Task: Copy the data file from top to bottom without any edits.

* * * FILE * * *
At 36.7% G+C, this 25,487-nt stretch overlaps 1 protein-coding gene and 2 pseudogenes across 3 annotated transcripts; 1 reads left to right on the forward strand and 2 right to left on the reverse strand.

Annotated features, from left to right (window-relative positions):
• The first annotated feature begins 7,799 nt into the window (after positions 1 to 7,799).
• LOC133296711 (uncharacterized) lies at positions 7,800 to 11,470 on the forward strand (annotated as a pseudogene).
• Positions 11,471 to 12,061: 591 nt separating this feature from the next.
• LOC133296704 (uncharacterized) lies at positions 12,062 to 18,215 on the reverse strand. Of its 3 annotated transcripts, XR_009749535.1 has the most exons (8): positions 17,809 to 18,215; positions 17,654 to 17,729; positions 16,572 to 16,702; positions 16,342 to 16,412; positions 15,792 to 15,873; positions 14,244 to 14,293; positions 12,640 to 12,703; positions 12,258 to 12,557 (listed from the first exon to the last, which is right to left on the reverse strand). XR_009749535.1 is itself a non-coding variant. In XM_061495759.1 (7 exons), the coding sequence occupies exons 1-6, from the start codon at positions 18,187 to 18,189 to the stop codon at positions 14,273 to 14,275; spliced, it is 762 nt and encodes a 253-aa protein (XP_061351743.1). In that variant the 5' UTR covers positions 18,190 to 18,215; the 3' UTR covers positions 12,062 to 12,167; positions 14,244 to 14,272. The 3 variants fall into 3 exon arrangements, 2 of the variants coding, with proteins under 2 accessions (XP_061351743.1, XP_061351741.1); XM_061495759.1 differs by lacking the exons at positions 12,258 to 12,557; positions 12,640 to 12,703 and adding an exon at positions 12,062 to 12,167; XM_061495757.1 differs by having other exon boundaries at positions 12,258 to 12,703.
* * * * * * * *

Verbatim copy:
At 36.7% G+C, this 25,487-nt stretch overlaps 1 protein-coding gene and 2 pseudogenes across 3 annotated transcripts; 1 reads left to right on the forward strand and 2 right to left on the reverse strand.

Annotated features, from left to right (window-relative positions):
• The first annotated feature begins 7,799 nt into the window (after positions 1 to 7,799).
• LOC133296711 (uncharacterized) lies at positions 7,800 to 11,470 on the forward strand (annotated as a pseudogene).
• Positions 11,471 to 12,061: 591 nt separating this feature from the next.
• LOC133296704 (uncharacterized) lies at positions 12,062 to 18,215 on the reverse strand. Of its 3 annotated transcripts, XR_009749535.1 has the most exons (8): positions 17,809 to 18,215; positions 17,654 to 17,729; positions 16,572 to 16,702; positions 16,342 to 16,412; positions 15,792 to 15,873; positions 14,244 to 14,293; positions 12,640 to 12,703; positions 12,258 to 12,557 (listed from the first exon to the last, which is right to left on the reverse strand). XR_009749535.1 is itself a non-coding variant. In XM_061495759.1 (7 exons), the coding sequence occupies exons 1-6, from the start codon at positions 18,187 to 18,189 to the stop codon at positions 14,273 to 14,275; spliced, it is 762 nt and encodes a 253-aa protein (XP_061351743.1). In that variant the 5' UTR covers positions 18,190 to 18,215; the 3' UTR covers positions 12,062 to 12,167; positions 14,244 to 14,272. The 3 variants fall into 3 exon arrangements, 2 of the variants coding, with proteins under 2 accessions (XP_061351743.1, XP_061351741.1); XM_061495759.1 differs by lacking the exons at positions 12,258 to 12,557; positions 12,640 to 12,703 and adding an exon at positions 12,062 to 12,167; XM_061495757.1 differs by having other exon boundaries at positions 12,258 to 12,703.